A password manager is a savior in this unsecure world where a different complicated password is required for each and every account that requires login. However, with so many password managers out there, it can be difficult to identify the good ones from the rest. Luckily, we found Bitwarden, which is a comprehensive tool to manage passwords.
Bitwarden is an open-source password manager that supports almost all computing platforms, comes with plenty of features and is free. It is available for Windows, Linux, Mac, Android, and iOS and supports almost all browsers.
Note: in this review we will focus on the Linux version.
You will find Bitwarden in most software centers/package managers. To install Bitwarden, simply search for it and click to install.
Alternatively, you can download the AppImage from Bitwarden’s Download page. Grant it an executable permission and will work in most Linux distributions.
Note: Bitwarden is also available in the Snap store. It can be installed with the command:
sudo snap install bitwarden
Getting Started with Bitwarden
On the first run, Bitwarden will prompt you to create a new account. The next time you use it, you just have to log in using your email address and the password.
Add Browser Extension
Using Bitwarden on its own would be too clunky. You will have to go back and forth between the application and your browser to endlessly copy and paste passwords.
To sidestep this problem, you can use an extension for your browser. This extension will act as a connector to Bitwarden, allowing it to grab your password and autofill it in the browser. It can also prompt you to save the password when setting up a new account.
To help in its installation, bitwarden provides shortcuts for extensions for the most popular browsers. Choose “Help -> Get Browser Extension” and then your browser of choice to visit the appropriate page.
Since we are using Firefox, we visited Mozilla’s add-ons collection by using the provided link. We then clicked on “Add to Firefox” to install the extension.
After you add the extension to your browser, it will show a panel where you will have to enter your login details to gain access to your secure vault.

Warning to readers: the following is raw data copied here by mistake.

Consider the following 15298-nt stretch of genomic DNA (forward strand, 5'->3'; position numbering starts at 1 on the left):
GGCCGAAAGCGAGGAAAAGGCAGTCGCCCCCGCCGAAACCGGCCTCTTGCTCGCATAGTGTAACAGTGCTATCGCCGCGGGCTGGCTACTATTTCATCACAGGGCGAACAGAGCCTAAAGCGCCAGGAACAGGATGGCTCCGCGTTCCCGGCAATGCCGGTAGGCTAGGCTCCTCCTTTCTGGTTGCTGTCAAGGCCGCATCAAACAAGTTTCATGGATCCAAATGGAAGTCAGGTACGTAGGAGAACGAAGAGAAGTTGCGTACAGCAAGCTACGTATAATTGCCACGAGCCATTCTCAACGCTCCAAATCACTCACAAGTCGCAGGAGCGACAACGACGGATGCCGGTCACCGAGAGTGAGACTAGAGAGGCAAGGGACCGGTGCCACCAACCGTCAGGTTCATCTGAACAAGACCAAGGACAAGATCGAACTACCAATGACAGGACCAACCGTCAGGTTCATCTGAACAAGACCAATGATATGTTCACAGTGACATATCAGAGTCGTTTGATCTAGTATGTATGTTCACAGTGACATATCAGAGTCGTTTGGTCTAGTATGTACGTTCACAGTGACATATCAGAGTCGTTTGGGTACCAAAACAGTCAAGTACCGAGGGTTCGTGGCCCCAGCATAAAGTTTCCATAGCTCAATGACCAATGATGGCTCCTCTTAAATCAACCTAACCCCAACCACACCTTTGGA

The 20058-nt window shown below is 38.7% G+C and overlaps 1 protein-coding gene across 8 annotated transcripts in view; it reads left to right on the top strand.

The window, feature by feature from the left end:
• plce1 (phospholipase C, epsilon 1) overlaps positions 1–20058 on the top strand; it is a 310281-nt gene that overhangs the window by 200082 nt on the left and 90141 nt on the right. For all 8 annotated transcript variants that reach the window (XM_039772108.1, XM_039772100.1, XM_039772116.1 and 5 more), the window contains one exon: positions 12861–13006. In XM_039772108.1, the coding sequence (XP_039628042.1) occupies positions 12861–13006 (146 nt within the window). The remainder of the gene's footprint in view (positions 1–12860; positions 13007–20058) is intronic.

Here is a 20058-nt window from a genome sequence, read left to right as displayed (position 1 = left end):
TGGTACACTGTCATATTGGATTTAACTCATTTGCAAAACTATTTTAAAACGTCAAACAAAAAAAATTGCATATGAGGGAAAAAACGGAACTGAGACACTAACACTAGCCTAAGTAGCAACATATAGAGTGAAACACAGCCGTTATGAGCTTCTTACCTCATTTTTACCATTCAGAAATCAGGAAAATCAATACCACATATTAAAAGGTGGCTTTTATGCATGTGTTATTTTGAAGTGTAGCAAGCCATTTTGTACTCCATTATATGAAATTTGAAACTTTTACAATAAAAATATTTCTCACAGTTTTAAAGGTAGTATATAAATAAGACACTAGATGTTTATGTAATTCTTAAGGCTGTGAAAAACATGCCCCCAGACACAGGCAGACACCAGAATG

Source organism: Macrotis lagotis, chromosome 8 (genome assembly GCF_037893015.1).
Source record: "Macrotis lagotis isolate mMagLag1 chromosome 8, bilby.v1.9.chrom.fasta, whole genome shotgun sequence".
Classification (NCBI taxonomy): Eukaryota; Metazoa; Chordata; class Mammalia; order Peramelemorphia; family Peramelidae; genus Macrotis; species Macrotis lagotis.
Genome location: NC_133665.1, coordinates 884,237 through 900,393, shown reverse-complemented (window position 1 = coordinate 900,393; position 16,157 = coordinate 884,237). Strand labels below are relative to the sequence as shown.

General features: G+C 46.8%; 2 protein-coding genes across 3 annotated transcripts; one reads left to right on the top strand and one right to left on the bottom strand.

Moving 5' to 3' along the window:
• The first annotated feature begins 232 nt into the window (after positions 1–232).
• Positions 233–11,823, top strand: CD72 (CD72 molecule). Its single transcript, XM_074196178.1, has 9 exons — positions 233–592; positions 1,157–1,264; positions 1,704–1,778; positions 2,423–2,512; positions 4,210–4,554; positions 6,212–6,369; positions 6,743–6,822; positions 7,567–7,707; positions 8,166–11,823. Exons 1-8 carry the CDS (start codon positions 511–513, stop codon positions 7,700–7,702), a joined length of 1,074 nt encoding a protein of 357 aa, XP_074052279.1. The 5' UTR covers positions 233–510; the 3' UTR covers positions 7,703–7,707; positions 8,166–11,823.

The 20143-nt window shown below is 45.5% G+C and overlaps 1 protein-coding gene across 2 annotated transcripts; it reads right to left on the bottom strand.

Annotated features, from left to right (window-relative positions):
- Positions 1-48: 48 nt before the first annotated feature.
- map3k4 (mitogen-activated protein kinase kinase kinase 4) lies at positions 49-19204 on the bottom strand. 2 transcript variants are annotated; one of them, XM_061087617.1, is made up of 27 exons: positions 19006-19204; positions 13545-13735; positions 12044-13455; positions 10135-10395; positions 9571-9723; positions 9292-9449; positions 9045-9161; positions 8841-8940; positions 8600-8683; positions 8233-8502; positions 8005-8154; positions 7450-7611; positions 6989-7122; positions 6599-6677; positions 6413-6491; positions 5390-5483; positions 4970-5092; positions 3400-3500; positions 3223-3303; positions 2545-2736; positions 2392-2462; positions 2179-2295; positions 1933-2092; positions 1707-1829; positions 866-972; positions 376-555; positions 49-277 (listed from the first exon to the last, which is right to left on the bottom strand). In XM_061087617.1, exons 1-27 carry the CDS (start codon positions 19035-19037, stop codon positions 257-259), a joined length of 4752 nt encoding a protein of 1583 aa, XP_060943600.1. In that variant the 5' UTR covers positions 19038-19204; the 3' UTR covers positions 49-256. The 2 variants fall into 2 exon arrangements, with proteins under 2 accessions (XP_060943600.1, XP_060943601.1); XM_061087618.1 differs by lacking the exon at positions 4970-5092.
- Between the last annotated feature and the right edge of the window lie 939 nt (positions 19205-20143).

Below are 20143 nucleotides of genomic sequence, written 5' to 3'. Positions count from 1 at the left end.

Click “Login” and use the email address and password you used to register in the previous steps.
Save Passwords as You Go
From this point on, whenever Bitwarden detects that you entered a password for a site that isn’t stored yet in its vault, it will offer to remember it. After that, whenever you revisit the same website, Bitwarden will autocomplete your password for you.
Although you don’t have to, by using the application itself, you can further organize your passwords. You can edit each entry to manually change its name, your login details, the corresponding URL, or even add some notes.
You can also group your stored passwords or mark some of them as “Favorites” for easier (manual) access from the list entry with the same name at the left of Bitwarden’s window.
Upgrade Your Security
Since Bitwarden can remember complicated passwords for you, your next step is to replace all your existing passwords with ones that are more complex. Bitwarden can help you in that, thanks to its included Password Generator, that you will find in its “View” menu, or by pressing the Ctrl + G combination on your keyboard.
The Password Generator window offers options for you to customize the complexity of the password. You can set the length of password, and whether it should contain uppercase, lowercase, digits, symbols, etc.
It also allows you to generate passphrases instead of passwords. Those consist of words that, theoretically, should be easier to remember than a random string of characters.
Saving Your Password Vault
By default, your password vault is saved in Bitwarden’s server. (That’s why you need a login account.) The good thing about this is that you can access your password vault wherever you are. However, if you are concerned about your data security, you can self-host it on your own server. This requires technical skill and (plenty of) time, so it is definitely not for everyone.
As mentioned above, Bitwarden is free to install and use. If you desire more advanced features, like support for TOTP two-factor authentication, two-step login with YubiKey, FIDO U2F, Duo, Password hygiene and vault health reports, and priority customer support, then you can upgrade to the premium version for $10/year. That is less than $1 per month.
While there are plenty of password managers out there, Bitwarden is one of the very few that provides nearly all features for free. You should give it a try if you are not using any system to manage your passwords yet.
Our latest tutorials delivered straight to your inbox